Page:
BY SUMEETH VIJAY JONATHAN & NIKOLA STIKOV
Magnetic Resonance Fingerprinting (MRF) was all the rage at the annual ISMRM meeting in Singapore, culminating with the Young Investigator Award (YIA) given to Dan Ma for her work on MRF music. Eric Pierre’s paper that we are highlighting in June provides the reconstruction framework that led to the YIA. The Highlights team interviewed Eric and senior author Mark Griswold.
MRMH: What is MR fingerprinting?
Mark: Back to the defense questions, I love it!
Eric: In short, MR fingerprinting or MRF is a very efficient parameter mapping technique. Each tissue type generates a signal evolution that is unique to it. This signal evolution acts like a temporal fingerprint. By comparing that fingerprint to a pre-computed database, MRF can then identify all the parameters of interest at once. That’s what makes MRF so powerful: it is able to produce, for example, T1, T2, and off-resonance maps – all registered perfectly to each other – in a very efficient timeframe.
MRMH: What does a typical MRF pulse sequence and reconstruction look like?
Eric: That’s a bit of a tricky question, because there are many ways to produce an MRF sequence. Conventionally, the sequence calls for pseudorandomly varying flip angles and TRs. The object is encoded at each TR, usually with a highly efficient and highly undersampled trajectory like a spiral or an EPI sequence. The key aspect is that you need the k-space coverage to change with each TR; this way, at a pixel level, the aliasing artifacts act like random noise with respect to time. This preserves the overall shape of the temporal fingerprint. What never ceases to amaze is that, while each reconstructed image usually looks like garbage, MRF can cut through all this noise and retrieve the right tissue fingerprint. It’s just that powerful!
Mark: From a big picture perspective, we can use almost any sequence that you can dream of. It only has to have two requirements. First, we have to be able to separate different tissue types from one another based on their signal evolutions, meaning that they have to look different in time. Second, in order to make an image, we have to separate different spatial locations. So, any sequence that can meet those criteria – which is an infinite number of combinations – is one that is a potential MRF sequence.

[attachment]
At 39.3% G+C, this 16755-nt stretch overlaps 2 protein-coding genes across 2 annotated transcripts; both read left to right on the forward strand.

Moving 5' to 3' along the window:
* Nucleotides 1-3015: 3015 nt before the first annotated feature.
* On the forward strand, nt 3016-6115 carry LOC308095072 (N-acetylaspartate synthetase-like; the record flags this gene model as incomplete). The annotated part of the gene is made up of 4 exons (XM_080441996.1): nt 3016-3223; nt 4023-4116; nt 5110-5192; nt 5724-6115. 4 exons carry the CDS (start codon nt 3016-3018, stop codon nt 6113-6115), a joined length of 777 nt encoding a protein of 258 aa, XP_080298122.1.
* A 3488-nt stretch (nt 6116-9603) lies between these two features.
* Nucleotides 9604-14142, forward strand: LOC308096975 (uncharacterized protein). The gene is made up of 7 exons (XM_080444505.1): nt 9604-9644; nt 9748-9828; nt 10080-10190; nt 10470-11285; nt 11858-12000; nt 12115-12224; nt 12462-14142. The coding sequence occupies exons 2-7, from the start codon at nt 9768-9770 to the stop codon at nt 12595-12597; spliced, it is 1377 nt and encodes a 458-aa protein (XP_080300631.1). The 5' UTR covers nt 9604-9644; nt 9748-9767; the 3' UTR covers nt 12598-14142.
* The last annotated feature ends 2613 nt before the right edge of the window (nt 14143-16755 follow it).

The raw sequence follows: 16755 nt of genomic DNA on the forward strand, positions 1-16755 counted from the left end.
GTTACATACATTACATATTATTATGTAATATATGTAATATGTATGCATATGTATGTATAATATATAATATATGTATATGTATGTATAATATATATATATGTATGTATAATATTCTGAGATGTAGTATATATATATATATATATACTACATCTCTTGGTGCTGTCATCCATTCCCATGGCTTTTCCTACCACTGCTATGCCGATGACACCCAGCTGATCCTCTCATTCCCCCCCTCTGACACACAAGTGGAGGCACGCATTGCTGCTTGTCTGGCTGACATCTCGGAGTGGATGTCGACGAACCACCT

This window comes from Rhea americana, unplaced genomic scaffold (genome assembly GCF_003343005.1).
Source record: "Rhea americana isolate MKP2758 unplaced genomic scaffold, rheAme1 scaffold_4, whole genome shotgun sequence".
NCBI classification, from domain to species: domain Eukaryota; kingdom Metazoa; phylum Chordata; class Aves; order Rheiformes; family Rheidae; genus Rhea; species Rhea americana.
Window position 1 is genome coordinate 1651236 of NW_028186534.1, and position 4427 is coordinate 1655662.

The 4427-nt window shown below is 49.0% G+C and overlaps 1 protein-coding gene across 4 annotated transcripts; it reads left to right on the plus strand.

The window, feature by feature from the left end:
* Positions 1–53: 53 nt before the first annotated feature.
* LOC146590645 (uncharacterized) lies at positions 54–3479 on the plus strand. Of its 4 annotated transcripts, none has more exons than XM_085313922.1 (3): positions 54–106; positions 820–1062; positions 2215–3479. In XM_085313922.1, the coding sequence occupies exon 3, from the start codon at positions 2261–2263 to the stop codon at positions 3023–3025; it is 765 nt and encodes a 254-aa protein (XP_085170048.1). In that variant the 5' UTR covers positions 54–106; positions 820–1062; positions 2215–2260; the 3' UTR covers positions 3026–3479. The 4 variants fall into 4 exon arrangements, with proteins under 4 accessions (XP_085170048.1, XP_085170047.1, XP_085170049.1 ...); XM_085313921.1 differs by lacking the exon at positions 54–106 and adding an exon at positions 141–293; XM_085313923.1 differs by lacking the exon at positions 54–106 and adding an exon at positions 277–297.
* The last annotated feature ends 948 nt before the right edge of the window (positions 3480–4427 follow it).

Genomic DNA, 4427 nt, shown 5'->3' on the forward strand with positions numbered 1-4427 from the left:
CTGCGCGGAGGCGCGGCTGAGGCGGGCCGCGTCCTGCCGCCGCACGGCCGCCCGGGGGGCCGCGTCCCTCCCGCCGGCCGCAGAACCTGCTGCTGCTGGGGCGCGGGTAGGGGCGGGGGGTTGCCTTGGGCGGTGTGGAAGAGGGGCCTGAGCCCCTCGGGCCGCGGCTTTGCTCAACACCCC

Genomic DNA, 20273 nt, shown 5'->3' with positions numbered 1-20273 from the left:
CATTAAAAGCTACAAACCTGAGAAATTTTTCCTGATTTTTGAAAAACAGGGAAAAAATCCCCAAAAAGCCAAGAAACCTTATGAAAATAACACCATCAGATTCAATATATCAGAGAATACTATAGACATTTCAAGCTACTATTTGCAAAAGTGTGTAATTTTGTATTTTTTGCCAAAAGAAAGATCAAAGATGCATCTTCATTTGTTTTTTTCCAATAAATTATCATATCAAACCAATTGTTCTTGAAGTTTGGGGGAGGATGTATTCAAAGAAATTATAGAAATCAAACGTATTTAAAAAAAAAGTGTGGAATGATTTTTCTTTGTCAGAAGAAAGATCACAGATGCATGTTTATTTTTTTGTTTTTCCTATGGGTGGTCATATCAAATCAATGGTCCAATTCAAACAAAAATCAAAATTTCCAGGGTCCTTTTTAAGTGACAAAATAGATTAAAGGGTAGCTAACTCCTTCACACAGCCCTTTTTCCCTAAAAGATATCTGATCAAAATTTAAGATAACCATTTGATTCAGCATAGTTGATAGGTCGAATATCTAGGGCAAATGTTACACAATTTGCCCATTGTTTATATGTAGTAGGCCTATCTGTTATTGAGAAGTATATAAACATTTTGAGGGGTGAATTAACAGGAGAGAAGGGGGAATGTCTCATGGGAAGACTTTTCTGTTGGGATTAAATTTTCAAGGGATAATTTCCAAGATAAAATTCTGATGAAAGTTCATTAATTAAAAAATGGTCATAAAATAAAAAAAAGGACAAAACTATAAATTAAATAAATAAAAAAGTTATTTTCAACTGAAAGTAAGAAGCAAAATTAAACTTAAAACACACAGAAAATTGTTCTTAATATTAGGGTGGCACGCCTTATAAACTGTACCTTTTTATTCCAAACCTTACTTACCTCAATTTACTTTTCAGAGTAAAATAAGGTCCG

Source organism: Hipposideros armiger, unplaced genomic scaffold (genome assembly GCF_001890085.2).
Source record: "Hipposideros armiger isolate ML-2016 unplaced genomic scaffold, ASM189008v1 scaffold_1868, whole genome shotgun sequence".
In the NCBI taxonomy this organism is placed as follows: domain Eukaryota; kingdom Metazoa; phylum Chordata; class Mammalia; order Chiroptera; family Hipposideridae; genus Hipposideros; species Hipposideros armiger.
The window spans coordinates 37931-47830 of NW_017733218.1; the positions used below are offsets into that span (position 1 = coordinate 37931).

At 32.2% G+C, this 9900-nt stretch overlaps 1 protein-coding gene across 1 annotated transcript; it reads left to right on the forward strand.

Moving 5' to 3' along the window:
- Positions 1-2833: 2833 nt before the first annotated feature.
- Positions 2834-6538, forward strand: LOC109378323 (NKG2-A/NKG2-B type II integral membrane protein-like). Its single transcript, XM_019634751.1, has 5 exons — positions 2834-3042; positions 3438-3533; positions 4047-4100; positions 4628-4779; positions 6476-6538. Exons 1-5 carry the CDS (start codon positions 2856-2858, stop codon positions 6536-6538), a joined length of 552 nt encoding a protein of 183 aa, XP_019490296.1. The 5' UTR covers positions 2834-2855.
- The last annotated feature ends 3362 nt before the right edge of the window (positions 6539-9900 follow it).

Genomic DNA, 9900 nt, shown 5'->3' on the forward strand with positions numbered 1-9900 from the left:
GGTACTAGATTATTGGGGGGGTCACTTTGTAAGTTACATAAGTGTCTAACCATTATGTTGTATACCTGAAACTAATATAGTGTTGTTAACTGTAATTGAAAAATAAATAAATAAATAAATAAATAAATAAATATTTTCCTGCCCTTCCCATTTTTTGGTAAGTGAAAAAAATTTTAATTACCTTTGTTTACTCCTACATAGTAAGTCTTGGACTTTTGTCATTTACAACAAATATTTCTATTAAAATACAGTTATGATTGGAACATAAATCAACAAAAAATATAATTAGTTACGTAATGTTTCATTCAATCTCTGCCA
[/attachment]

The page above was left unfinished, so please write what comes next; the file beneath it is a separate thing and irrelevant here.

MRMH: Can you give us a brief summary of your paper and its significance?
Eric: What the paper presents is a very broad, flexible scheme to reconstruct image series acquired with an MRF sequence with improved accuracy of the parameter maps. While conventional reconstruction techniques end up with a guess that is usually right, there may be errors, especially when we try to reduce the length of the acquisition. The reconstruction scheme uses a Projections Onto Convex Sets (POCS) method where we iteratively bounce between denoised image series, and image series that match the data. So, it becomes denoising, reincorporating the data, denoising, until you converge to a solution. The trick we added in our paper is a Gaussian filter that controls the effective resolution of the image series and reduces error as the method converges to a solution. This is what we show in the paper. We are still able to converge to acceptable maps, even with a lot fewer time points that MRF conventionally calls for.
Mark: The errors that come from the noise are coming from spatial undersampling. The conceptual way you can think about this paper, then, is that we reconstruct the low frequency components of our image first since we have slightly higher sampling in the center. We then use that information to reduce the aliased energy at the other pixels. This is what makes the estimate better and converge to the right result.
A recent group photo of the lab on campus at Case Western Reserve University.
MRMH: What are the limitations of MRF?